Unlike many other plants, Crystalwort does not extract nutrients through a typical root system. Instead, it absorbs whatever source of nourishment it needs through its leaves and steams. For this reason, Crystalwort does not really require any specific substrate to survive. In fact, it can easily thrive with no substrate at all by simply free floating. As long as there is clean and rich flowing water, the plant will do just fine.
The lighting requirement for Crystalwort will vary depending on where it is located in a tank. If the plant is left floating, then it will not require much light and can grow in rather low conditions. The exposure to higher levels of carbon dioxide will make up for the lack of light. On the other hand, the deeper in water that Crystalwort is located, the more light that it will require. Clumps that have been attached to surfaces all the way at the bottom of a tank will need very bright lights to reach its full potential. A lack of proper lighting can cause the plant to begin browning and dying off in different spots.
When shopping for possible Crystalwort for sale, expect a few key indicators you are buying the best quality plant. The moss should be algae and snail free along with any other type of pest. The source of moss will usually be sold in small tissue cultures, ready for you to propagate. The batch should arrive fairly moist and in fairly good shape. Click the image below to find out more about the current price and other relative info on Java moss for sale:
Crystalwort Care and Propagation
Riccia Fluitans is an easy plant to care and propagate. There is not much work that will be required to successfully cultivate it. Crystalwort is a plant that grows outwards and uses spores to reproduce. These spores will grow on the tip of stems and blow off allowing the liverwort to spread out. The process will continue to periodically happen automatically to make sure that the plant continues to grow.
How to grow
As mentioned before, Crystalwort is a very fast growing plant. It can tolerate a wide variety of conditions and still manage to reproduce steadily. The most successful and practical way to cultivate Crystalwort is by breaking the parent plant off into smaller pieces. Those pieces can then be tied down to a stone/mesh or simply left to free float. Once that has been done the plant will begin to regenerate and grow. Although both methods work just fine, it has been reported that it will grow exponentially faster when left to float around.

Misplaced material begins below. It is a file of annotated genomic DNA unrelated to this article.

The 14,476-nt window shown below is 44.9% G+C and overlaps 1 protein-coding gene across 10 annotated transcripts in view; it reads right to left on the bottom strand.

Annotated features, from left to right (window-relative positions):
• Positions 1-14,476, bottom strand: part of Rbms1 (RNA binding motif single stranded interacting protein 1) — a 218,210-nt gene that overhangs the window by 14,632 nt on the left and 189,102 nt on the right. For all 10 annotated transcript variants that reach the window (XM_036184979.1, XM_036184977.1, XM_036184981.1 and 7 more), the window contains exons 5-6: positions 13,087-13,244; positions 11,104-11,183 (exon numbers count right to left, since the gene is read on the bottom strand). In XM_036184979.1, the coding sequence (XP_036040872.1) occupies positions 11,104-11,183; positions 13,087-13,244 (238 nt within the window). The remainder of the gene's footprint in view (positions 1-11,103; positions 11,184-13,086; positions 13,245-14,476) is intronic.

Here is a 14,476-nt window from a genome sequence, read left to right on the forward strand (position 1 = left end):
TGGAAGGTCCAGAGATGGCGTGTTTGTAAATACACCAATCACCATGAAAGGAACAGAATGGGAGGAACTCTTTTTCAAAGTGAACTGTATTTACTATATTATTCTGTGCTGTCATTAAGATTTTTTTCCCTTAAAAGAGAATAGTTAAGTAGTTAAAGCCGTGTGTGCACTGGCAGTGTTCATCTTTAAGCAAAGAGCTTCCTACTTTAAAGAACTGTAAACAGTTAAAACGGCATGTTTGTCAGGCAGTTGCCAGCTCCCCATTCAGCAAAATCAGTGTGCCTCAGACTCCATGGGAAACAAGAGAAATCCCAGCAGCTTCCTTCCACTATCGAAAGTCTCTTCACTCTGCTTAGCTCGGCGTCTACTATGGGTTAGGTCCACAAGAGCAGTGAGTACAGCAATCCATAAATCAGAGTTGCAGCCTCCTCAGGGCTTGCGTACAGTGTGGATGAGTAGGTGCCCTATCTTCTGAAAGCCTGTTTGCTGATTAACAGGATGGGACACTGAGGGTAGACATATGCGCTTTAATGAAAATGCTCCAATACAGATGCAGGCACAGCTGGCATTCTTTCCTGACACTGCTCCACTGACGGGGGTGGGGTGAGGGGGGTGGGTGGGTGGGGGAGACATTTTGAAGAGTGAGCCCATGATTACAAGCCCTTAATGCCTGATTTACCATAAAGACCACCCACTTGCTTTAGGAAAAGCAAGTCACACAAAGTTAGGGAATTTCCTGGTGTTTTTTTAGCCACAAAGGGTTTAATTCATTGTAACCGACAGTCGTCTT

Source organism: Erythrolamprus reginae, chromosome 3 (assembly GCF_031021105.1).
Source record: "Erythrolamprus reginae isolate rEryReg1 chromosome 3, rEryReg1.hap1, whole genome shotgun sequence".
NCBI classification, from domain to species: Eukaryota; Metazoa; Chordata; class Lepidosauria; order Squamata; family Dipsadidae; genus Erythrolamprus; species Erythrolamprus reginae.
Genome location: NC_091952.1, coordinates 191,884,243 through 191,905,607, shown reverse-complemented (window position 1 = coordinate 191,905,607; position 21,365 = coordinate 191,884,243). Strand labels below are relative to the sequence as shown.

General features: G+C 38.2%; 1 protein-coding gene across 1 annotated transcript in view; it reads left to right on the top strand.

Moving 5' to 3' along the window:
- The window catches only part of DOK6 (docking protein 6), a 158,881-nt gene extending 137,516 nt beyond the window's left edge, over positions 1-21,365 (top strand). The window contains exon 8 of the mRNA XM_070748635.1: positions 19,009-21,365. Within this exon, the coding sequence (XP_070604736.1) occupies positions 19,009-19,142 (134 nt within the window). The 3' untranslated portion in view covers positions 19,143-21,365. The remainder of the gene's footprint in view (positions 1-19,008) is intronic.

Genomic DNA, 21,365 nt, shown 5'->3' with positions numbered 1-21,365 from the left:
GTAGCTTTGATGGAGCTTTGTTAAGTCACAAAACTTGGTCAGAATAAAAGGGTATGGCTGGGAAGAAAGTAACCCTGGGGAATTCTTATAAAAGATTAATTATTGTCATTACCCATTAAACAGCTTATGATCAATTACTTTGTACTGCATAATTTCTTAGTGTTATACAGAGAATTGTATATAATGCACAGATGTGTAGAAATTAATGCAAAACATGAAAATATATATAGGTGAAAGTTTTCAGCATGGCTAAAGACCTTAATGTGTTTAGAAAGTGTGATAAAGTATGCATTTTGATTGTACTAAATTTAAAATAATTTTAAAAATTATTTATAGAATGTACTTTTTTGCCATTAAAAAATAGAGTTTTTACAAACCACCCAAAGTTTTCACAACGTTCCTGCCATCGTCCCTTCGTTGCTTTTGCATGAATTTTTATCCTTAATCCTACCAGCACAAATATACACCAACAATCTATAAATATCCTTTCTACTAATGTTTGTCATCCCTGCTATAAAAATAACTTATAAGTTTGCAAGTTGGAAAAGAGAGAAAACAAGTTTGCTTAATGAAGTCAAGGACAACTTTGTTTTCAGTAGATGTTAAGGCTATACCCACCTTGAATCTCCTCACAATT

Being that Crystalwort is usually grown fully underwater or partially submerged, it will not really require any watering. The plant does like a high nutrient supply of nitrate, phosphate, iron, and potassium. It will also benefit from added liquid fertilizer and CO2, especially when kept at the bottom of the tank. Another thing to look out for is pesky algae growth. Crystalwort tends to be very dense, which can accumulate a lot of debris and promote algae growth. Making sure that there is a slow but steady water current can help alleviate this issue. Periodic water changes, as well as trimmings, will also help make sure that the plant remains healthy and growing.
Plants Similar To Crystalwort
Adding diversity to an enclosure is key to an aesthetically pleasing enclosure. Try mixing up the look of your vivarium with different flora that can easily co-exist in the same types of environment. Furthermore, if for some reason you find this liverwort hard to acquire or would like to consider something similar to this plant… Here are some other plants you might find very similar to Taxiphyllum Barbieri:
I really love the look of Crystalwort. It’s a pleasing, additive, plant for most enclosures as long as they have some sort of aquatic features. This flora’s versatility and fast growth rate make it a great plant to use for aqua-scaping and decorating. It is a plant that does not require an extensive amount of care, which even makes suitable for beginners to use. My only recommendation would be to be mindful of the types of fish that you add with this plant. Even though it can withstand a lot, Crystalwort tends to be on the fragile side when it comes to its leaves. If they get eaten or picked at too much the plant will suffer drastically.